In keeping with the airport’s emphasis on continuing to do a better job fulfilling passenger wants and needs, it is bringing in the community much more than it has in the past in assembling its next guiding document.

In addition to surveying passengers in the terminal, the airport has posted an online survey that community members can fill out through June 30.

“The last time we did the master plan, it was very internally focused,” explained Frank Murray, the airport’s vice president of planning and engineering, who is at the heart of the master plan process. “We had some community outreach, but it was really just to explain to them the plan that we had. We had so much internal improvement we needed to make, a lot of old systems. Even when they upgraded the terminal in the mid-’90s, a lot of the systems were old. We didn't upgrade all the bagging systems. We didn't upgrade all the air conditioning systems. So the last master plan really had to identify a lot of things that just needed to be improved to get caught up.”

The amount which they’ve caught up shows through in the airport’s traffic gains, especially when you consider where it was before the pandemic. It capped a period of consistent growth in 2019, when it set a 10-year record with 1.35 million passengers traveling through the airport, a 13.03% increase from the previous 10-year record it set in 2018.

But while identifying new ways to attract passengers and carriers — including the low-cost carriers for which residents regularly clamor — will continue to be an emphasis, there’s another crucial area of focus the master plan process will look to address.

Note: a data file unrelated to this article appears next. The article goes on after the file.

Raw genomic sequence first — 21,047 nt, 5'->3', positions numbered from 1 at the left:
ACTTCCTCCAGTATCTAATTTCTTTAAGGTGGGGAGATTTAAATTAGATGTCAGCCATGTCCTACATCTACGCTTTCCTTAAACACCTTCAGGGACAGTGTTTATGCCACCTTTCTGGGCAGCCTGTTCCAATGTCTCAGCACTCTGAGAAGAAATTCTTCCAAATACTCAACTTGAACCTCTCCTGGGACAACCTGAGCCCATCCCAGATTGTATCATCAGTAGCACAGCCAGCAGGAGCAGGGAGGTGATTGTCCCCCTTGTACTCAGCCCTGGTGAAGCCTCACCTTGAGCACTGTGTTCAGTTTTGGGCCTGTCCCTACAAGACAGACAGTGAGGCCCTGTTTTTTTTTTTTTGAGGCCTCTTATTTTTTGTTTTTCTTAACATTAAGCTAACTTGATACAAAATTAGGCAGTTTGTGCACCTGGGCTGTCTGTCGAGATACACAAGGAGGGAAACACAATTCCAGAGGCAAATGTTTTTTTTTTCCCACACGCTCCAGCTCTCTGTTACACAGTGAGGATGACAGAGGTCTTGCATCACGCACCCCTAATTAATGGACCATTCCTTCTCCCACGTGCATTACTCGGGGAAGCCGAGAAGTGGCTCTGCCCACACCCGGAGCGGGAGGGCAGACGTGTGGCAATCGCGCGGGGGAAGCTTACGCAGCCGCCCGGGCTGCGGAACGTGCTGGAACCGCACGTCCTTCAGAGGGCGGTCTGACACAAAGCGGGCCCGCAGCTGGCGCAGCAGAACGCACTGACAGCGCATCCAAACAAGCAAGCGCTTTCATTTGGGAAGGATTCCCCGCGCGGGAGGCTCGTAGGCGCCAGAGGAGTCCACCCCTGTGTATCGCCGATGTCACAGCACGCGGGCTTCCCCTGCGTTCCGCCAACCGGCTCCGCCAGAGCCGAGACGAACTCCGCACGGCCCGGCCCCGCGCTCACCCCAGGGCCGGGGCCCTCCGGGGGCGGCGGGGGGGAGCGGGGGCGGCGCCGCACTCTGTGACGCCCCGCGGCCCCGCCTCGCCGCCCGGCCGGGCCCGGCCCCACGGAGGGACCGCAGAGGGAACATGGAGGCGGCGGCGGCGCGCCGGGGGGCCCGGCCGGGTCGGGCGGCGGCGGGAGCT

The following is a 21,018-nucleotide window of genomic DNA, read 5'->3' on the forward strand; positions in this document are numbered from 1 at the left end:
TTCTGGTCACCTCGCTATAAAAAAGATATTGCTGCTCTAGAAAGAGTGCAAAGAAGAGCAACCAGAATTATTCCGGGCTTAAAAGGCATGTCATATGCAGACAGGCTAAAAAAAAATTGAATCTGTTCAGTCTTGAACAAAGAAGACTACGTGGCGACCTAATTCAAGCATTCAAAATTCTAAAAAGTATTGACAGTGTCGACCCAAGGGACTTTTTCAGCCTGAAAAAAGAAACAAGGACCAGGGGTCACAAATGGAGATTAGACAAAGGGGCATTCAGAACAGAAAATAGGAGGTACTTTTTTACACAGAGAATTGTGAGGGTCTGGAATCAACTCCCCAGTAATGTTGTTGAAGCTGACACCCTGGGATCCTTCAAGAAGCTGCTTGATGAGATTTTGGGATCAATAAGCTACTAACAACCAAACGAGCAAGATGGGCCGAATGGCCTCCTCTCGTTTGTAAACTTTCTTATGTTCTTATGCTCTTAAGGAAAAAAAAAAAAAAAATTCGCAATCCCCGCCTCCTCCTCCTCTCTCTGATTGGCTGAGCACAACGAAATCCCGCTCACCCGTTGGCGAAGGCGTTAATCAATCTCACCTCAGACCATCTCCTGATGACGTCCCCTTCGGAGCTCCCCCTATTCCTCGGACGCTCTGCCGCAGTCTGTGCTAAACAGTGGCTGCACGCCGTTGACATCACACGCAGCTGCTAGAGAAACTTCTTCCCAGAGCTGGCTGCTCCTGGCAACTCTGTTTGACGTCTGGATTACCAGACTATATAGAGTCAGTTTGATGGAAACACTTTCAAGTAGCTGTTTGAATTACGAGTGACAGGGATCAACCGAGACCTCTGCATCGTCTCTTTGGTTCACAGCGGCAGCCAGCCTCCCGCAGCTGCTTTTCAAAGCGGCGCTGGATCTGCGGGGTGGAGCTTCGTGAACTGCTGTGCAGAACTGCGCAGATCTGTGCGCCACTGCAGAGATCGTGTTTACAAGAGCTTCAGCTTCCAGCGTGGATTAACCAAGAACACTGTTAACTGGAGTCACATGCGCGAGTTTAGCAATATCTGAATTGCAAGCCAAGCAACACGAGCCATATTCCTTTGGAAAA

“The other piece that we're trying to really [include] in our bigger picture master plan is our cargo operations,” Murray said.

That’s a piece that will continue to be crucial, both for the airport and the region, which continues to push for more economic development. Murray singled out the $2 billion electric vehicle plant Scout Motors is building in Blythewood as an example of a business whose needs the airport is actively assessing to make sure it can keep up with their demand.

At a recent Lexington Chamber forum featuring two of the region’s key economic developers —, Jason Giulietti, president and CEO of the Central SC Alliance, and Garrett Dragano, director of economic development for Lexington County — they spoke to the role the airport plays in continuing to secure new investments.

“We always make sure to put ... CAE is there and how important that airport is to us as a driver in the region,” Giulietti said of how the transit hub enhances companies ability to quickly and efficiently move materials and products.

The team at the airport understands how important the facility is in this regard, which is why cargo will be a huge emphasis for the master plan.

We want to be really up to date with our understanding of what UPS is wanting to do, what FedEx is wanting to do, what their plans are, what some of the businesses in our community are doing,” Murray said.

columbia metropolitan airport, lexington county business, midlands economic development, cae master plan